As much as we favor our own perspective on life, it’s pointless to strategize solutions on behalf of others when we haven’t considered their outlook and objectives. Putting yourself in someone else’s shoes, be it the client, stakeholder or partner, is crucial to understanding the whole ecosystem. You can’t rely on your own skewed methodology, there needs to be a broader take on what everyone else is doing too, and by collaborating and sharing this information, we are better informed to create the best possible digital experience. After all, we’re fighting a battle against irrelevancy, so when you can serve solutions that maximise return on investment for brands, that argument grows weaker by the minute.

Keep Learning

The second you take your eyes off the ball, you risk being left behind. There is so much information out there that it can feel overwhelming, but that shouldn’t be used as an excuse to lag behind the times. I find it easier to stay on track by bookmarking the best industry sources (see my top picks at the end) to read daily and encourage my team to do the same.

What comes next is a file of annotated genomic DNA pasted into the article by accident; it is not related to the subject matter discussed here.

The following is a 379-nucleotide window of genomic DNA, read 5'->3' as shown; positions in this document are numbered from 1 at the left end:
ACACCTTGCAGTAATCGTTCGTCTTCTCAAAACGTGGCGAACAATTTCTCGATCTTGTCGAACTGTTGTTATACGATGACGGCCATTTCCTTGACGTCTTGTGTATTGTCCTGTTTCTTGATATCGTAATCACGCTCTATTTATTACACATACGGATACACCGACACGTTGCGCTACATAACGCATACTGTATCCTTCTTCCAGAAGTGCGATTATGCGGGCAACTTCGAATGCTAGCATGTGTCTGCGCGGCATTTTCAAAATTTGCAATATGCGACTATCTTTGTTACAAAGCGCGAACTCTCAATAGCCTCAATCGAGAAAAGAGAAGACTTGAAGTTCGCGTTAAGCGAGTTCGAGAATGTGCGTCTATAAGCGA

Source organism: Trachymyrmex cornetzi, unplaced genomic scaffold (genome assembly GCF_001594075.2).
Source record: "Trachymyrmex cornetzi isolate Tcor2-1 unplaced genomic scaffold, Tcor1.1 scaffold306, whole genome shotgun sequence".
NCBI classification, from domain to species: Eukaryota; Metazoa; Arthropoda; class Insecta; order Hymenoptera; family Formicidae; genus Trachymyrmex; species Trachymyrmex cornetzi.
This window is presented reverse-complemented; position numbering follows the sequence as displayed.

Aside from keeping up to date with the latest industry news, networking is still crucial as you never know who you might meet, so don’t discount its value in the age of virtual vs real connections. This is true at all levels as well, not just for the C-Suite; everyone should seek out new people to meet and share ideas regularly, not only to expand your network but to broaden your horizons as well. Events and conferences offer the ideal setting for this, however if soaring costs put you off attending, then there are still webinars and podcasts that offer a cost-effective solution. In short, there’s no excuse to not challenge yourself to stay relevant.

Direction Matters

Here’s where the attention focuses back on you, because if you don’t believe in the vision you are setting, how can you expect your employees to respond? As a leader, you will have set the goal for your business, built the framework and mapped out the strategy needed to reach that target, but you can’t do it alone.